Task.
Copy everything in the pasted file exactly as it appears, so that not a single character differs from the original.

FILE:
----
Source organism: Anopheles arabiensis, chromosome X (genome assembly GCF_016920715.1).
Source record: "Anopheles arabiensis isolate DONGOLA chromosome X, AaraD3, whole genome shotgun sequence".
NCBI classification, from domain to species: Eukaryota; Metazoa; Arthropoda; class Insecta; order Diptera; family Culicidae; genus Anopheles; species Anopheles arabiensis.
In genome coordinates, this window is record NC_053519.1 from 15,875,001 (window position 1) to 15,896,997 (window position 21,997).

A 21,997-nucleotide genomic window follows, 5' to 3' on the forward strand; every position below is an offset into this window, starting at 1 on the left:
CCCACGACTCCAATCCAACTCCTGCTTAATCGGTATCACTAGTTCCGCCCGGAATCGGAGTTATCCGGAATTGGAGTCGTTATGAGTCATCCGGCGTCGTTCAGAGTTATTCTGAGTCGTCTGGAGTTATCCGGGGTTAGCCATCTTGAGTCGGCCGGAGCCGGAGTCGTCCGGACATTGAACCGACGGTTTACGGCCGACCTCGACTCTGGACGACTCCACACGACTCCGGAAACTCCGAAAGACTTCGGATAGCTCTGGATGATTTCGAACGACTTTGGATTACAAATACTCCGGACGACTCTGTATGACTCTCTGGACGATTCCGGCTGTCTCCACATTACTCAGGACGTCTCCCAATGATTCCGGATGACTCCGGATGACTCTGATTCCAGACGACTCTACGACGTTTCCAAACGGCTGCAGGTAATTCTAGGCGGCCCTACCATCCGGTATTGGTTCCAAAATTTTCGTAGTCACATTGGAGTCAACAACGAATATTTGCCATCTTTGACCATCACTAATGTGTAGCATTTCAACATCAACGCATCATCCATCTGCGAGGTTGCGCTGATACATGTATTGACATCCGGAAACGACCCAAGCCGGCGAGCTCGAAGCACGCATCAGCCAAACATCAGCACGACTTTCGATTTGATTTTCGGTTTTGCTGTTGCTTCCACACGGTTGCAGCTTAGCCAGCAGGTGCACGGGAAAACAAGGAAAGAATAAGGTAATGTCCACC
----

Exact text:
Source organism: Anopheles arabiensis, chromosome X (genome assembly GCF_016920715.1).
Source record: "Anopheles arabiensis isolate DONGOLA chromosome X, AaraD3, whole genome shotgun sequence".
NCBI classification, from domain to species: Eukaryota; Metazoa; Arthropoda; class Insecta; order Diptera; family Culicidae; genus Anopheles; species Anopheles arabiensis.
In genome coordinates, this window is record NC_053519.1 from 15,875,001 (window position 1) to 15,896,997 (window position 21,997).

A 21,997-nucleotide genomic window follows, 5' to 3' on the forward strand; every position below is an offset into this window, starting at 1 on the left:
CCCACGACTCCAATCCAACTCCTGCTTAATCGGTATCACTAGTTCCGCCCGGAATCGGAGTTATCCGGAATTGGAGTCGTTATGAGTCATCCGGCGTCGTTCAGAGTTATTCTGAGTCGTCTGGAGTTATCCGGGGTTAGCCATCTTGAGTCGGCCGGAGCCGGAGTCGTCCGGACATTGAACCGACGGTTTACGGCCGACCTCGACTCTGGACGACTCCACACGACTCCGGAAACTCCGAAAGACTTCGGATAGCTCTGGATGATTTCGAACGACTTTGGATTACAAATACTCCGGACGACTCTGTATGACTCTCTGGACGATTCCGGCTGTCTCCACATTACTCAGGACGTCTCCCAATGATTCCGGATGACTCCGGATGACTCTGATTCCAGACGACTCTACGACGTTTCCAAACGGCTGCAGGTAATTCTAGGCGGCCCTACCATCCGGTATTGGTTCCAAAATTTTCGTAGTCACATTGGAGTCAACAACGAATATTTGCCATCTTTGACCATCACTAATGTGTAGCATTTCAACATCAACGCATCATCCATCTGCGAGGTTGCGCTGATACATGTATTGACATCCGGAAACGACCCAAGCCGGCGAGCTCGAAGCACGCATCAGCCAAACATCAGCACGACTTTCGATTTGATTTTCGGTTTTGCTGTTGCTTCCACACGGTTGCAGCTTAGCCAGCAGGTGCACGGGAAAACAAGGAAAGAATAAGGTAATGTCCACC